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I’m excited to announce something I’ve been quietly working on for a few months now behind the scenes. Some of you may be familiar with the explorable interactive articles of Bartosz Ciechanowski. They are so clearly written and so cleverly explorable, that they give an intuitive grasp of how many very complicated technologies work. My favourite is his article on mechanical watches. Be warned: if you’ve not seen these before, you’re about to lose a good few hours.
But his article on watches — which came out just as I was doing some research on the development of watches, and which proved an invaluable reference work — got me thinking about how great it would be to have something similar not just for how current technologies function, but to show how they changed over time. Wouldn’t it be great, I dreamed, to have a similarly intuitive way to explore and appreciate the process of improvement. And to correct lots of misapprehensions about the development of various technologies along the way.
As it turned out, my fellow inventions history fanatic Jason Crawford, who runs the non-profit The Roots of Progress, had been thinking along the same lines. (Drumroll starts softly.) So with the help of the Matt Brown we’ve been able to realise what is hopefully just the first small step of our vision. (Drumroll intensifies.) Based on my recent work re-writing the standard pre-history of the steam engine (drumroll crescendoes), allow me to present:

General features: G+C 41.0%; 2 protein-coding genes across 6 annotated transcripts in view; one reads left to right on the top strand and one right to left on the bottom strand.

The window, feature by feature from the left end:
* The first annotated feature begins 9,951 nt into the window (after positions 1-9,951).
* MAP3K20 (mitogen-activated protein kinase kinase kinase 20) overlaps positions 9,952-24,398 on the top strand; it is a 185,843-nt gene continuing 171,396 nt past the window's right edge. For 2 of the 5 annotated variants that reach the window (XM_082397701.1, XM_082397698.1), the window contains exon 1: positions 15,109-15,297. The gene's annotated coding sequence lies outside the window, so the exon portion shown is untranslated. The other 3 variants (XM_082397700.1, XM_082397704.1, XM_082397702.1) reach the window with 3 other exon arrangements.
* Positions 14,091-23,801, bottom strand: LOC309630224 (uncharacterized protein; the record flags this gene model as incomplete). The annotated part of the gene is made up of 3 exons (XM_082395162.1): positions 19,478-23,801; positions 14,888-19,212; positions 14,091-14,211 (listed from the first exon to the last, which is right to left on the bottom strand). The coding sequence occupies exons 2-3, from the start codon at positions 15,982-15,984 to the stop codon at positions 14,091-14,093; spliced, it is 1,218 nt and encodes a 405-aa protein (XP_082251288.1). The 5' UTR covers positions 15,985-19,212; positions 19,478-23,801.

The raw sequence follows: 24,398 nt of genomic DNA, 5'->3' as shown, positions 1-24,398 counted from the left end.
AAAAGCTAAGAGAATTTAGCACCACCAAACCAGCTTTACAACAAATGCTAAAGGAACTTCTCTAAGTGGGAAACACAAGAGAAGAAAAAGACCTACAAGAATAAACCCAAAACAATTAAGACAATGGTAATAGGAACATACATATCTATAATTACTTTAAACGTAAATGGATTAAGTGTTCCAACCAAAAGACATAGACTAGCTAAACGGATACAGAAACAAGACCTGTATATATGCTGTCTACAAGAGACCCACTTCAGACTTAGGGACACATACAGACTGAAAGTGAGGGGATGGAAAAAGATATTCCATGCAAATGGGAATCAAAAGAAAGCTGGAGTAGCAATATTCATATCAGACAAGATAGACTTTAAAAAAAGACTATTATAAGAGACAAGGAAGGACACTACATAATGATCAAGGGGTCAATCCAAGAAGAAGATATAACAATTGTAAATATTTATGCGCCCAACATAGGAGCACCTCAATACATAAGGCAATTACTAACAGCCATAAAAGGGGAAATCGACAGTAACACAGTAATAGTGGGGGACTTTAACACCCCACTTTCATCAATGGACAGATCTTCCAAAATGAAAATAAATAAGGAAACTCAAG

The interactive, animated, **Origins of the Steam Engine**
Alongside contemporary illustrations of the many devices, you can play around with the animated models, dragging them to see them from different angles. It introduces what are so far the only interactive and animated models yet made of a great many devices — from Philo of Byzantium’s 3rd Century BC experiments, to Salomon de Caus’s 1610s solar-activated and self-replenishing fountains and musical instruments, and the 1606 steam engine of the Spanish engineer Jerónimo de Ayanz y Beaumont:
It also contains the first depictions of the 1630s and 40s devices of Kaspar Kalthoff and William Petty. These are the experiments I discovered about a year ago, which I hope will now be given a place in the canon of the history of the steam engine. (You can read my discussion of the evidence I’d stumbled across about them here.)
And it contains what ended up becoming a brief obsession on my part: the first depiction of how Cornelis Drebbel’s “perpetual motion” device at Eltham Palace must have worked. Although there have been a few attempts with modern experiments to show how some parts functioned, this is the first attempt at showing it all together, including how the internal clockwork was driven and periodically rewound.
The strands of development culminate in the steam engine patented by Thomas Savery in 1698 — a device that had hardly ever been depicted accurately, and which has never before been shown interactively. The much more famous Newcomen engine, revealed to the world just a few years later in the 1710s had — until now — always stolen the limelight.
The plan is to continue to develop the interactive articles. No doubt there will be a few errors that need correcting. There will also be some devices to add — a few are alluded to in the text, but not yet illustrated. I wouldn’t be surprised if in the near future someone were to discover yet more forgotten devices like Kalthoff’s and Petty’s. But I’d also like to trace the development of the steam engine even further, with a follow-up instalment taking us from the devices of Denis Papin and Thomas Newcomen through to James Watt and the high-pressure engines of Richard Trevithick, tracing all the lesser-known improvements and devices inbetween. And to start creating these for other technologies too.
So long as Jason and I can continue to find funds for our animator’s time and talent, then this is just the beginning.
But enough of my hopes and dreams and behind-the-scenes commentary. Go and explore the interactive diagrams for yourselves!